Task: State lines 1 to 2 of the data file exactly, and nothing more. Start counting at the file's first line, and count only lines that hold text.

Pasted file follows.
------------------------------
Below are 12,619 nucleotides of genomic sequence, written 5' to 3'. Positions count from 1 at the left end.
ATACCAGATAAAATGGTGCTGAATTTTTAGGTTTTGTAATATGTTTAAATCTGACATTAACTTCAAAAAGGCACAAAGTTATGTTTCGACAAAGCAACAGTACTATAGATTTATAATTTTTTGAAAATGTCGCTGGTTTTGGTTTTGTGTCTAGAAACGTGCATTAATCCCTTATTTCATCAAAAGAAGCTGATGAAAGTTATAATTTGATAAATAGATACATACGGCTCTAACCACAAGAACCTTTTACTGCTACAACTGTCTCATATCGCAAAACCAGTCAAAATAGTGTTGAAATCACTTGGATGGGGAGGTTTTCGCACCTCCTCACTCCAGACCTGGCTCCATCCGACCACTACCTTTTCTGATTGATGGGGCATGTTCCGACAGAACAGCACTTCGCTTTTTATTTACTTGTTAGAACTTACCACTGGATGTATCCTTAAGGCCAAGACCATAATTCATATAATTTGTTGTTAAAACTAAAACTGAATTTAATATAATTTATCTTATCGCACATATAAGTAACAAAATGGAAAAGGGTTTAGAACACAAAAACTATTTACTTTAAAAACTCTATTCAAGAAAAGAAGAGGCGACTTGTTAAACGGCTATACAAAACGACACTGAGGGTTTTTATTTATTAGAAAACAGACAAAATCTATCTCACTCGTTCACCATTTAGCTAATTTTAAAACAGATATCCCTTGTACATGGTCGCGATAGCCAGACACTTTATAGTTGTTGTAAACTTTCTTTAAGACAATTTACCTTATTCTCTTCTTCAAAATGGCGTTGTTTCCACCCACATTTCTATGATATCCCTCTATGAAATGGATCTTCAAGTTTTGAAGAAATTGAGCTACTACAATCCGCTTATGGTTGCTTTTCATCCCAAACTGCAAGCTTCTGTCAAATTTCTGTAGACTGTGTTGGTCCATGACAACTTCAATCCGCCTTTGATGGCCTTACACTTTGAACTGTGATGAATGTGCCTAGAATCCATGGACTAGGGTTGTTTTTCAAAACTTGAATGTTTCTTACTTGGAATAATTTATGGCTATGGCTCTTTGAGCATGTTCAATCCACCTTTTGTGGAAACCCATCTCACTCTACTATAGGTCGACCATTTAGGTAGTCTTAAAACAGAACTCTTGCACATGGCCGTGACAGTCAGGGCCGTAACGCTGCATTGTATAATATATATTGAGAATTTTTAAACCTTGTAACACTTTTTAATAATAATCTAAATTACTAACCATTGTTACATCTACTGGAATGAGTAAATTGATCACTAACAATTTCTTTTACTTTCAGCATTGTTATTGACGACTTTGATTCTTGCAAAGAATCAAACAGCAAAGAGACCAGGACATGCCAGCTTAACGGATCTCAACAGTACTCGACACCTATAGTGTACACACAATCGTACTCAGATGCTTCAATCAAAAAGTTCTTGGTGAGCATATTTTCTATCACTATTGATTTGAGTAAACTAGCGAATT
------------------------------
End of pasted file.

Below are 12,619 nucleotides of genomic sequence, written 5' to 3'. Positions count from 1 at the left end.
ATACCAGATAAAATGGTGCTGAATTTTTAGGTTTTGTAATATGTTTAAATCTGACATTAACTTCAAAAAGGCACAAAGTTATGTTTCGACAAAGCAACAGTACTATAGATTTATAATTTTTTGAAAATGTCGCTGGTTTTGGTTTTGTGTCTAGAAACGTGCATTAATCCCTTATTTCATCAAAAGAAGCTGATGAAAGTTATAATTTGATAAATAGATACATACGGCTCTAACCACAAGAACCTTTTACTGCTACAACTGTCTCATATCGCAAAACCAGTCAAAATAGTGTTGAAATCACTTGGATGGGGAGGTTTTCGCACCTCCTCACTCCAGACCTGGCTCCATCCGACCACTACCTTTTCTGATTGATGGGGCATGTTCCGACAGAACAGCACTTCGCTTTTTATTTACTTGTTAGAACTTACCACTGGATGTATCCTTAAGGCCAAGACCATAATTCATATAATTTGTTGTTAAAACTAAAACTGAATTTAATATAATTTATCTTATCGCACATATAAGTAACAAAATGGAAAAGGGTTTAGAACACAAAAACTATTTACTTTAAAAACTCTATTCAAGAAAAGAAGAGGCGACTTGTTAAACGGCTATACAAAACGACACTGAGGGTTTTTATTTATTAGAAAACAGACAAAATCTATCTCACTCGTTCACCATTTAGCTAATTTTAAAACAGATATCCCTTGTACATGGTCGCGATAGCCAGACACTTTATAGTTGTTGTAAACTTTCTTTAAGACAATTTACCTTATTCTCTTCTTCAAAATGGCGTTGTTTCCACCCACATTTCTATGATATCCCTCTATGAAATGGATCTTCAAGTTTTGAAGAAATTGAGCTACTACAATCCGCTTATGGTTGCTTTTCATCCCAAACTGCAAGCTTCTGTCAAATTTCTGTAGACTGTGTTGGTCCATGACAACTTCAATCCGCCTTTGATGGCCTTACACTTTGAACTGTGATGAATGTGCCTAGAATCCATGGACTAGGGTTGTTTTTCAAAACTTGAATGTTTCTTACTTGGAATAATTTATGGCTATGGCTCTTTGAGCATGTTCAATCCACCTTTTGTGGAAACCCATCTCACTCTACTATAGGTCGACCATTTAGGTAGTCTTAAAACAGAACTCTTGCACATGGCCGTGACAGTCAGGGCCGTAACGCTGCATTGTATAATATATATTGAGAATTTTTAAACCTTGTAACACTTTTTAATAATAATCTAAATTACTAACCATTGTTACATCTACTGGAATGAGTAAATTGATCACTAACAATTTCTTTTACTTTCAGCATTGTTATTGACGACTTTGATTCTTGCAAAGAATCAAACAGCAAAGAGACCAGGACATGCCAGCTTAACGGATCTCAACAGTACTCGACACCTATAGTGTACACACAATCGTACTCAGATGCTTCAATCAAAAAGTTCTTGGTGAGCATATTTTCTATCACTATTGATTTGAGTAAACTAGCGAATT